“A Liberalism Safe for Catholicism?” (Philpott & Anderson, eds.)

In June, the University of Notre Dame Press will release “A Liberalism Safe for Catholicism? Perspectives from The Review of Politics,” edited by Daniel Philpott (University of Notre Dame) and Ryan T. Anderson is (Heritage Foundation).  The publisher’s description follows:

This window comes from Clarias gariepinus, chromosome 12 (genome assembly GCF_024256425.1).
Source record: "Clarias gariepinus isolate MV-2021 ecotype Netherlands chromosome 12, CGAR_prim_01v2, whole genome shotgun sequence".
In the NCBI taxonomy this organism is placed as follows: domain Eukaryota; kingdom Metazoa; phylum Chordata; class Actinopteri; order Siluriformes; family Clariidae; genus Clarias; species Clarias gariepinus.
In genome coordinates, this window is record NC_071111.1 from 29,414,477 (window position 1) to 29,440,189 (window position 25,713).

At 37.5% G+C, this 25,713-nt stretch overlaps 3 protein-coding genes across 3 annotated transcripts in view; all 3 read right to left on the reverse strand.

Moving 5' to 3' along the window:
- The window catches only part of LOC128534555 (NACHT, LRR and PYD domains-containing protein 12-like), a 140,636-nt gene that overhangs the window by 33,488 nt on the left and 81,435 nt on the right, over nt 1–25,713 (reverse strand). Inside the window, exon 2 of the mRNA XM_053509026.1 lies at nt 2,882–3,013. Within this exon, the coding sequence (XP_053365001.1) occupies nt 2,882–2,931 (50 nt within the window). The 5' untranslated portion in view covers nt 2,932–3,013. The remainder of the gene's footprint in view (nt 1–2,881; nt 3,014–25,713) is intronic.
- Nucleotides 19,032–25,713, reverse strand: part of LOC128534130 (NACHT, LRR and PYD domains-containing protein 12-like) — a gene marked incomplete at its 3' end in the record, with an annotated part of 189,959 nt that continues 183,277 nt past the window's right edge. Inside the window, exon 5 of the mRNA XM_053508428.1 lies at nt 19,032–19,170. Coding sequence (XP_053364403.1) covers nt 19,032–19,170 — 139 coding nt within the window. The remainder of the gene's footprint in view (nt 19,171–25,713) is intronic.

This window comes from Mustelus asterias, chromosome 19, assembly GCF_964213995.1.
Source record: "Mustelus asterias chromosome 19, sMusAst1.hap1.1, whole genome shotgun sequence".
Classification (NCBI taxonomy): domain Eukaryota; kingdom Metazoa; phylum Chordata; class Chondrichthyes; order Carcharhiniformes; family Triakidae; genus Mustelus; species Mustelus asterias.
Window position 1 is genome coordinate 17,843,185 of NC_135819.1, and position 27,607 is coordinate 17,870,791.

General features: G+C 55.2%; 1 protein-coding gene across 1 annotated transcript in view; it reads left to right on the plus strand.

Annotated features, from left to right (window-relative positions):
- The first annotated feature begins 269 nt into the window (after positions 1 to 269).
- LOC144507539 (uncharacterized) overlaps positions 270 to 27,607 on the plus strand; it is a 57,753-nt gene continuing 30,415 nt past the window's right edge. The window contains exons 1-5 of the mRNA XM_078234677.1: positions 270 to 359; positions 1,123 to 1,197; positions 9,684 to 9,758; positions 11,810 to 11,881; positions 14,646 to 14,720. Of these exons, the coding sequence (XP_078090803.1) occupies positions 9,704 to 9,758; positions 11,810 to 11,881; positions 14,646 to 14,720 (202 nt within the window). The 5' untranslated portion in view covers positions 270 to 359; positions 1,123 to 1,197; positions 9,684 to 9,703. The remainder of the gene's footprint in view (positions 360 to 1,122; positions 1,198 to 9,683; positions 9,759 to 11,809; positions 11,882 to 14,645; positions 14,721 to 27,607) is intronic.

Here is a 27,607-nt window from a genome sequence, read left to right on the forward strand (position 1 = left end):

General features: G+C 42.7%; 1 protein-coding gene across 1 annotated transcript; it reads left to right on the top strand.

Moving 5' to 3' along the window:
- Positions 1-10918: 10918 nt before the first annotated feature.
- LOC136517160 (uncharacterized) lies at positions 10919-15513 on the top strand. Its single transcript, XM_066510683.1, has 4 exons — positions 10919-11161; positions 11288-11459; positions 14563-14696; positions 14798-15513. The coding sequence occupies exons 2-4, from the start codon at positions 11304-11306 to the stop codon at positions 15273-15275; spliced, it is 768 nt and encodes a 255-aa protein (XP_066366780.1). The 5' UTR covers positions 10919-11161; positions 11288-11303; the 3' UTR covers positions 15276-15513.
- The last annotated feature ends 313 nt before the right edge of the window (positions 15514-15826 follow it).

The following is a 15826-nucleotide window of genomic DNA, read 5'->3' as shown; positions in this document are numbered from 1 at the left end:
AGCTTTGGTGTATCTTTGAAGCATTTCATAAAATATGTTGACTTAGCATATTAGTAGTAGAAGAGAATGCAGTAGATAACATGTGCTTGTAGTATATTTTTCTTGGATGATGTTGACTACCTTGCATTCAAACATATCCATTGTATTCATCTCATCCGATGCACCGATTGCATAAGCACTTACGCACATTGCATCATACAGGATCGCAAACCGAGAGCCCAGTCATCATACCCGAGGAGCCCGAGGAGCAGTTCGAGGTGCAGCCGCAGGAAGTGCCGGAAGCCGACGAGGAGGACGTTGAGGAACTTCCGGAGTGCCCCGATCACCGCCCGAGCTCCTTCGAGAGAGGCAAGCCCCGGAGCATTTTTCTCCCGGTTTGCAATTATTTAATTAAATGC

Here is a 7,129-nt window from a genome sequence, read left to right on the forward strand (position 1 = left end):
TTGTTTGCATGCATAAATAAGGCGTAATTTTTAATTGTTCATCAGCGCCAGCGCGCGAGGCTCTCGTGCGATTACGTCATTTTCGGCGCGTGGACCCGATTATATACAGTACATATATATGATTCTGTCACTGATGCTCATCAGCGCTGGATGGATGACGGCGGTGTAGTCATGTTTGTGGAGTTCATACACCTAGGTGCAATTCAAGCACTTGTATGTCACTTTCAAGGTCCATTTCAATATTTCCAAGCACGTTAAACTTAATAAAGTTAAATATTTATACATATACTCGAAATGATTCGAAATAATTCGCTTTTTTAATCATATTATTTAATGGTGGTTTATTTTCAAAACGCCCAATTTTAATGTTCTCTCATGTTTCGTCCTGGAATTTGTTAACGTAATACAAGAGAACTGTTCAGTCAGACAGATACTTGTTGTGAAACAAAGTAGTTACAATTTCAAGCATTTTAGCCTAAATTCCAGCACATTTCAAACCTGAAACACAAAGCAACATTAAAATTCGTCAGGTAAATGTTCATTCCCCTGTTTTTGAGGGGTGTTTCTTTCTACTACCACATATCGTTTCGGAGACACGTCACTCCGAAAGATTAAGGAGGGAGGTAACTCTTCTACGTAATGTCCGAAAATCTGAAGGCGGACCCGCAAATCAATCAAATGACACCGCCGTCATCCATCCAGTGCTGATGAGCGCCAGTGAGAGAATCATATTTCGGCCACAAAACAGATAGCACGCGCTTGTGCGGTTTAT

This volume is the third in the “Perspectives from The Review of Politics” series, following The Crisis of Modern Times, edited by A. James McAdams (2007), andWar, p03317Peace, and International Political Realism, edited by Keir Lieber (2009). InA Liberalism Safe for Catholicism?, editors Daniel Philpott and Ryan Anderson chronicle the relationship between the Catholic Church and American liberalism as told through twenty-seven essays selected from the history of the Review of Politics, dating back to the journal’s founding in 1939. The primary subject addressed in these essays is the development of a Catholic political liberalism in response to the democratic environment of nineteenth- and twentieth-century America. Works by Jacques Maritain, Heinrich Rommen, and Yves R. Simon forge the case for the compatibility of Catholicism and American liberal institutions, including the civic right of religious freedom. The conversation continues through recent decades, when a number of Catholic philosophers called into question the partnership between Christianity and American liberalism and were debated by others who rejoined with a strenuous defense of the partnership. The book also covers a wide range of other topics, including democracy, free market economics, the common good, human rights, international politics, and the thought of John Henry Newman, John Courtney Murray, and Alasdair MacIntyre, as well as some of the most prominent Catholic thinkers of the last century, among them John Finnis, Michael Novak, and William T. Cavanaugh. This book will be of special interest to students and scholars of political science, journalists and policymakers, church leaders, and everyday Catholics trying to make sense of Christianity in modern society.

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